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The Timing of Daily Demand for Goods and Services - Microsimulation Policy Results of an Aging Society, Increasing Labour Market Flexibility and Extended Public Childcare in Germany

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  • Joachim Merz
  • Dominik Hanglberger
  • Rafael Rucha

    ()
    (LEUPHANA University Lüneburg,Department of Economic, Behaviour and Law Sciences, Research Institute on Professions (Forschungsinstitut Freie Berufe (FFB)))

Abstract

Knowledge about the timing of consumption opens new insights into consumption behaviour for consumer, economic, social as well as for communal and societal policies. It not only allows sound information for a better match of timely supply and demand but also about everyday living arrangements. This study contributes to the timing aspect of daily consumption by posing the question: how is the timing of daily demand for goods and services affected by major changes in German society? We concentrate on important and currently discussed developments and policies: the huge shift in Germany’s demographic structure with an aging society (with a population forecast for 2020 by the German Federal Statistical Office), the deregulation and the further expansion in flexibility of the labour market and the current policy of extending public childcare support. For each aspect and policy we first describe the actual timing of daily demand for goods and services. With the microsimulation approach and different scenarios we then quantify the respective societal and policy impacts based on more than 37,000 time use diaries of the current German Time Budget Survey of 2001/2002.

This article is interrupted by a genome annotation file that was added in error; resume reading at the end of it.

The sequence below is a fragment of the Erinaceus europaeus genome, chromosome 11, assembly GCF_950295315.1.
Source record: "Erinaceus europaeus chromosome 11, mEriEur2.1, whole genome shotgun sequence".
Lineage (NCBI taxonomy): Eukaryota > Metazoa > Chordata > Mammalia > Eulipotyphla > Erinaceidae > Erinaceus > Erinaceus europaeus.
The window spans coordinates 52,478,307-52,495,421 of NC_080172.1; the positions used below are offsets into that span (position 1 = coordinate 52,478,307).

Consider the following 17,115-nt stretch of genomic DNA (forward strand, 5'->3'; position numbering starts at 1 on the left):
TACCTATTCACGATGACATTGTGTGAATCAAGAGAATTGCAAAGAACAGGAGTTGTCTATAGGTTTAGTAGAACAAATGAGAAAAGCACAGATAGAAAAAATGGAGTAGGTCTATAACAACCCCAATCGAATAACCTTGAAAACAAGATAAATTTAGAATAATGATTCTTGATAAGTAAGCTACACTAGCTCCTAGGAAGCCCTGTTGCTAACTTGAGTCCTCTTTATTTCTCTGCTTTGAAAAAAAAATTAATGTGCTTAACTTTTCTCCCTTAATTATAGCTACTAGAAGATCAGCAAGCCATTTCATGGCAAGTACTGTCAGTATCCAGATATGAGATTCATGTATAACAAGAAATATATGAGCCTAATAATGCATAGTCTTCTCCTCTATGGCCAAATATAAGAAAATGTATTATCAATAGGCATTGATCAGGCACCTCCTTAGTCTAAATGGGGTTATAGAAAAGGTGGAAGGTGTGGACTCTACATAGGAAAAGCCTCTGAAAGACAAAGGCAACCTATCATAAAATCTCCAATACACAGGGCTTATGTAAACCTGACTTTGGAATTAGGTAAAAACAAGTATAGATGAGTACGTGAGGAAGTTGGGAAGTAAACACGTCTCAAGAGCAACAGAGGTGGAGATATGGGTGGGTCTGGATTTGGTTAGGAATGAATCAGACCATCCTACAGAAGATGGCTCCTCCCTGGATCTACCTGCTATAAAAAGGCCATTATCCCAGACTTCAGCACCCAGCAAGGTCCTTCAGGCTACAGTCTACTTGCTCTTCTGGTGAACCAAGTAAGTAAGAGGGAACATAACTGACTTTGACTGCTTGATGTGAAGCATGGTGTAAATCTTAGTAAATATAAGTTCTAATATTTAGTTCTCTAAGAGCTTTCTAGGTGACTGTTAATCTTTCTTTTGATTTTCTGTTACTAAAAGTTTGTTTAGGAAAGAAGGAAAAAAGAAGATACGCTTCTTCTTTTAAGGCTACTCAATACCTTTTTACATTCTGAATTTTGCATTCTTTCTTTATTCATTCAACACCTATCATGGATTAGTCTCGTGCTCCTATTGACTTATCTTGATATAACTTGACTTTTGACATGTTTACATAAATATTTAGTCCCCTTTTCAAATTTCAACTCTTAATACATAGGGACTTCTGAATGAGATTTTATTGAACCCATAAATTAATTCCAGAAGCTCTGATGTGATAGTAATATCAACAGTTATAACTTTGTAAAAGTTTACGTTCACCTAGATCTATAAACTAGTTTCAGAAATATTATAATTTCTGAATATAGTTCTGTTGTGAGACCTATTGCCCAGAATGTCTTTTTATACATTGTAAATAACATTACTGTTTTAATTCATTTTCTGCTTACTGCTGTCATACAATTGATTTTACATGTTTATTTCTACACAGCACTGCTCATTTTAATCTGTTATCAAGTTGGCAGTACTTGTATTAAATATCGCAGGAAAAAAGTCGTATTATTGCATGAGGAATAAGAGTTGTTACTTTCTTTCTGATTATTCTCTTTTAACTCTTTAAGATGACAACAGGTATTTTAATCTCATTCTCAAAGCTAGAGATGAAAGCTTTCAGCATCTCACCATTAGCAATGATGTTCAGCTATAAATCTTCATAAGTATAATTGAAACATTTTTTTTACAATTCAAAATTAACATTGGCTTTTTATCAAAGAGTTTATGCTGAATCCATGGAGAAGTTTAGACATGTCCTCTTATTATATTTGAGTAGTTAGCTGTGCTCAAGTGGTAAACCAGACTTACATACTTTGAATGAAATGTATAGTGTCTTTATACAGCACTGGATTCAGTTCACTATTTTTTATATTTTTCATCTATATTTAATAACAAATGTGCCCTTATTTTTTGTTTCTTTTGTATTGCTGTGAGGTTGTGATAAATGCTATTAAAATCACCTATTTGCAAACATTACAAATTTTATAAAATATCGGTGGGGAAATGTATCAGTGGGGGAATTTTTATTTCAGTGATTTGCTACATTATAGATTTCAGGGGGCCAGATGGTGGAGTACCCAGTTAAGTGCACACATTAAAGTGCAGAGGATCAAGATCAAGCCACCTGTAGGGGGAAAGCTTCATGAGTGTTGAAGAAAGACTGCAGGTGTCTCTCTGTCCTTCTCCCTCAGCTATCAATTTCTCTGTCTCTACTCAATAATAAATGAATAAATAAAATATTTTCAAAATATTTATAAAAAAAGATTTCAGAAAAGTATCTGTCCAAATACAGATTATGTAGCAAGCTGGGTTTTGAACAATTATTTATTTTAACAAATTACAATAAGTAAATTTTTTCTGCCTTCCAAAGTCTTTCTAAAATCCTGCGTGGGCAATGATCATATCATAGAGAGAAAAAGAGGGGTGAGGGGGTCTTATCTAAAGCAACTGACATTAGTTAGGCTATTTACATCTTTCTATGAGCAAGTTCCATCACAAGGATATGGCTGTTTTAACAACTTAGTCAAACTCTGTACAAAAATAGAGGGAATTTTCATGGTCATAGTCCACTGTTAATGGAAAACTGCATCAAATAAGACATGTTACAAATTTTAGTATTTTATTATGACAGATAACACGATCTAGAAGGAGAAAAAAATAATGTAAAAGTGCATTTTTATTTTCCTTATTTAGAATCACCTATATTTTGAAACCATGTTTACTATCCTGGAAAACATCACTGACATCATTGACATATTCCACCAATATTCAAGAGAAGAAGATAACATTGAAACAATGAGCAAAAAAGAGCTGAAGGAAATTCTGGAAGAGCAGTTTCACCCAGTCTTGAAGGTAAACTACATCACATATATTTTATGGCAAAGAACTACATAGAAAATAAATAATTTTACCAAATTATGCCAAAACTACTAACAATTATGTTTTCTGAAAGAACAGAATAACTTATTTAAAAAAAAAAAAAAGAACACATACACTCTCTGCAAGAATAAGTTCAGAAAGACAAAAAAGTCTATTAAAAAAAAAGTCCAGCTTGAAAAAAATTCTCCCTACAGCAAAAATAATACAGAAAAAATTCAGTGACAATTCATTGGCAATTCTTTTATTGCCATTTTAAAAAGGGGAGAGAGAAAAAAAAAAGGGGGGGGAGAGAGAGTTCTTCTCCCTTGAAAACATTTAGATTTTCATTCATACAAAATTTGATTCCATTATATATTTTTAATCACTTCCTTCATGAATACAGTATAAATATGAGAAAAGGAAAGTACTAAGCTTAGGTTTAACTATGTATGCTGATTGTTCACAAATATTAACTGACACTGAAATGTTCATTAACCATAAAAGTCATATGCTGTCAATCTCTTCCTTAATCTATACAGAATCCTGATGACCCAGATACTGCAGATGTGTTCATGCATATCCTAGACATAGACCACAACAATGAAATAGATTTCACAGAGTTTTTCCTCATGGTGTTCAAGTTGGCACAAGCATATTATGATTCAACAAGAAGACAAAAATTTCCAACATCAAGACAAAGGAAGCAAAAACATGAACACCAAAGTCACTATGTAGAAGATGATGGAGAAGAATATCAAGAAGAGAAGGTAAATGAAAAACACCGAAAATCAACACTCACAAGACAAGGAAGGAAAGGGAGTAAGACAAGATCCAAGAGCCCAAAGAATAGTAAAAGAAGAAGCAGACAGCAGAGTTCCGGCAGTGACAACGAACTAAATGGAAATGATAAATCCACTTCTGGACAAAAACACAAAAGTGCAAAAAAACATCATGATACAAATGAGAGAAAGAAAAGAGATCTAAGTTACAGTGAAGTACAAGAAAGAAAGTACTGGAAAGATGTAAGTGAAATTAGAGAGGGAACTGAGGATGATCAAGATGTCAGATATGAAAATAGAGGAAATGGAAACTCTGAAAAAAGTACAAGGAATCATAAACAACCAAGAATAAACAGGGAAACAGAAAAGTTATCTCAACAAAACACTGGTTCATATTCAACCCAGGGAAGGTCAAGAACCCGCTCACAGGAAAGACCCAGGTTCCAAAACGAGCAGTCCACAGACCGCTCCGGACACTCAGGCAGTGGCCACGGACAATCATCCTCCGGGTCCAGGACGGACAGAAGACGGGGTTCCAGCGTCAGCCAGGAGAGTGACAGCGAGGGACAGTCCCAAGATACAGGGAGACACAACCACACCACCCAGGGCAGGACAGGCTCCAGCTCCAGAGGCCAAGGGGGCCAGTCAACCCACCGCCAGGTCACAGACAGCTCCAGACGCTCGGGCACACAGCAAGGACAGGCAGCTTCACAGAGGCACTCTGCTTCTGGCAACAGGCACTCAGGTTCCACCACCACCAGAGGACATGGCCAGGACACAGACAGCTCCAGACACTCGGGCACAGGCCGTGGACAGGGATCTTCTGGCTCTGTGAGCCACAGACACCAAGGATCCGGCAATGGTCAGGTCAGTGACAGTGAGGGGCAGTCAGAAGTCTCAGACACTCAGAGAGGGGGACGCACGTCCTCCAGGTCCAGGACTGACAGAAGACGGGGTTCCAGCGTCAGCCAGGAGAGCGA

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Bibliographic Info

Paper provided by Research Institute on Professions (Forschungsinstitut Freie Berufe (FFB)), LEUPHANA University Lüneburg in its series FFB-Discussionpaper with number 90.

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Length: 37 pages
Date of creation: May 2011
Date of revision:
Handle: RePEc:leu:wpaper:90

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Web page: http://ffb.uni-lueneburg.de/repec/leu/
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Keywords: timing of daily demand for goods and services; consumer policy analysis by microsimulation: aging society; deregulation of the labour market; flexible working hours; public childcare support; German Time Budget Survey 2001/2002;

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References

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  1. Merz, Joachim, 1991. "Microsimulation -- A survey of principles, developments and applications," International Journal of Forecasting, Elsevier, vol. 7(1), pages 77-104, May.
  2. repec:ese:iserwp:2000-22 is not listed on IDEAS
  3. Ferris, J Stephen, 1990. "Time, Space, and Shopping: The Regulation of Shopping Hours," Journal of Law, Economics and Organization, Oxford University Press, vol. 6(1), pages 171-87, Spring.
  4. Merz, Joachim & Böhm, Paul & Hanglberger, Dominik & Rucha, Rafael & Stolze, Henning, 2007. "Wann werden Serviceleistungen nachgefragt? – Ein Mikrosimulationsmodell alternativer Ladenöffnungszeiten mit Daten der Zeitbudgeterhebung ServSim," MPRA Paper 9034, University Library of Munich, Germany.